Lack of cancer doctors ‘puts care at risk’
A shortage of cancer doctors will reduce the ability of the NHS to provide cutting-edge care, experts are warning.
A Royal College of Radiologists census of 62 major UK cancer centres discovered that over 7.5% of consultant posts were available. It found that their services were mainly being upheld through the use of huge amounts of overtime, which was subsequently putting treatments at risk.
The NHS have announced plans to increase the number of doctors, with the number of doctor training places increasing and the amount of investment in the NHS rising. Despite this, and as a result of many doctors retiring, this plan is not enough to cover the increasing demand for care.
A spokesman from The Royal College of Radiologists said: “The UK is seeing more and more fantastic innovations in cancer treatment from the introduction of new immunotherapy drugs to high energy proton beam radiotherapy. These doctors are vital to the rollout of these new therapies but we do not have enough of them and our workforce projections are increasingly bleak”
The college investigated the number of consultant clinical oncologists (the senior cancer doctors that specialise in non-surgical treatments such as chemotherapy) these cancer centres had. The results found that together, these centres have the equivalent of 863 full-time doctors currently working for them.
The census also concluded that between the centres, they had a further 70 job vacancies – most of which had been vacant for over a year.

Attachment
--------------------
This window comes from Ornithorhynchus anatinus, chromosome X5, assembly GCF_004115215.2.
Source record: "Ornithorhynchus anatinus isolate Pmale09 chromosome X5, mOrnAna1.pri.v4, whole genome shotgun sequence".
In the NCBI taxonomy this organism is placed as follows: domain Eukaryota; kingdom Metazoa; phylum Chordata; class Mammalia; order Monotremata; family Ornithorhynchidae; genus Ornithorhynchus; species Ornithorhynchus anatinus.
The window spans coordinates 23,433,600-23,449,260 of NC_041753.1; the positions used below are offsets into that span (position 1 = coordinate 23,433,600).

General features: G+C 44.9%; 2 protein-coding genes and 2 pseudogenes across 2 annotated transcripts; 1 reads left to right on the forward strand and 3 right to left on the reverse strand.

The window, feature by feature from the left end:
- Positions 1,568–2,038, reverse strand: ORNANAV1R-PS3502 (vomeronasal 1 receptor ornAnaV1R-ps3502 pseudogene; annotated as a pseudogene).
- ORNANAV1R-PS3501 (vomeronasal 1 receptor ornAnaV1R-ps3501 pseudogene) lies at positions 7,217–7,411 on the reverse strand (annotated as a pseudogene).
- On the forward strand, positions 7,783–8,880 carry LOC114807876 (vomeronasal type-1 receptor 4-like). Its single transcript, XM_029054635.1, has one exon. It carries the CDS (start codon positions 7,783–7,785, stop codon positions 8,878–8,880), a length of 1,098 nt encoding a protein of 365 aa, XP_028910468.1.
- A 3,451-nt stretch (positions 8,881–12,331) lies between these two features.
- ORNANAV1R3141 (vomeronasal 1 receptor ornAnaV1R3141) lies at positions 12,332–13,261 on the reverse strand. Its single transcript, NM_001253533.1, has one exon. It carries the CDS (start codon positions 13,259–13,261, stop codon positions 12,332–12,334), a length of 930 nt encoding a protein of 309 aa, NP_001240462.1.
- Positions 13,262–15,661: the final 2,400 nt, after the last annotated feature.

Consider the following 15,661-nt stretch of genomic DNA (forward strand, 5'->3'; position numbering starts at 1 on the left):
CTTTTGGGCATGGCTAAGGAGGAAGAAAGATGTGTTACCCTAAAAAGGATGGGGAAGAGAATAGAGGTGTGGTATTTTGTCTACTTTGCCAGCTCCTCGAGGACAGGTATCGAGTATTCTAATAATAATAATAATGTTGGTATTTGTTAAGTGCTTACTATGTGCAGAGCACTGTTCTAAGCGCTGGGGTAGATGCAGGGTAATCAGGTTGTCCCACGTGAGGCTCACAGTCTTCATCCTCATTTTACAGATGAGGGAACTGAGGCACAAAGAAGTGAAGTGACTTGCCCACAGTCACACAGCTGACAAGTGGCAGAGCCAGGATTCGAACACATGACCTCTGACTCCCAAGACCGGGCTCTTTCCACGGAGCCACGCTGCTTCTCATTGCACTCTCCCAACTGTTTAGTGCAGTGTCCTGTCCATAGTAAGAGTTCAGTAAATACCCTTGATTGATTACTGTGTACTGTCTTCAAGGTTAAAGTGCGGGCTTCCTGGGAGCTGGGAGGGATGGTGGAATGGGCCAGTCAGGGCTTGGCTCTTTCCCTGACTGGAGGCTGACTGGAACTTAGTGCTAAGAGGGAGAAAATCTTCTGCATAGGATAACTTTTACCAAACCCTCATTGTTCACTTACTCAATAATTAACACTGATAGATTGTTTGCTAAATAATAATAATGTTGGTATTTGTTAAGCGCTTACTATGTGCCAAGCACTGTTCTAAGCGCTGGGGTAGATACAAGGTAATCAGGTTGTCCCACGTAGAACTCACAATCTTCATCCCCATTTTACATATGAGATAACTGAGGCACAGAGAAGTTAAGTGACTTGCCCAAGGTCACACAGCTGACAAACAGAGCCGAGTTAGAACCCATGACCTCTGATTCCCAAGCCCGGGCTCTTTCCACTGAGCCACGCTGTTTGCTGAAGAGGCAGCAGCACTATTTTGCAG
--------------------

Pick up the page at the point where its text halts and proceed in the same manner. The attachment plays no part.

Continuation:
When asking the centres about the amount of overtime being carried out, the college found that on average, the full-time doctors in these centres were working just over six hours overtime a week. When overtime is taken into account, the NHS is 184 clinical oncologists short, a number that would likely worsen over the next few years.
Despite staff shortages, the number of clinical oncologists working for the NHS is increasing by around 5% a year. Unfortunately, the demand for these doctors is increasing at a faster rate.
In England, the government has promised to give the NHS increased funding of £20bn a year by 2023, with cancer being a top priority for spending. Other parts of the UK will also be receiving additional funding.
A spokeswoman for the Department of Health and Social Care in England said: “Improving cancer care and reducing waits is a priority for the NHS and we recently unveiled a series of commitments as part of the NHS Long Term Plan backed by £200m to fund new ways to rapidly detect and treat cancer.”
Julie Crossley a Medical Negligence Lawyer at Ashtons legal comments: “Staff shortages has been an increasing issue in the NHS in recent years, and it is concerning that the NHS continues to struggle to fill posts in all areas, but more so in Oncology, where speed of diagnosis and treatment is imperative to ensure that the disease is prevented from accelerating where possible. This can and will continue to lead to litigation where families and individuals consider that their treatment or diagnosis was avoidably delayed.”
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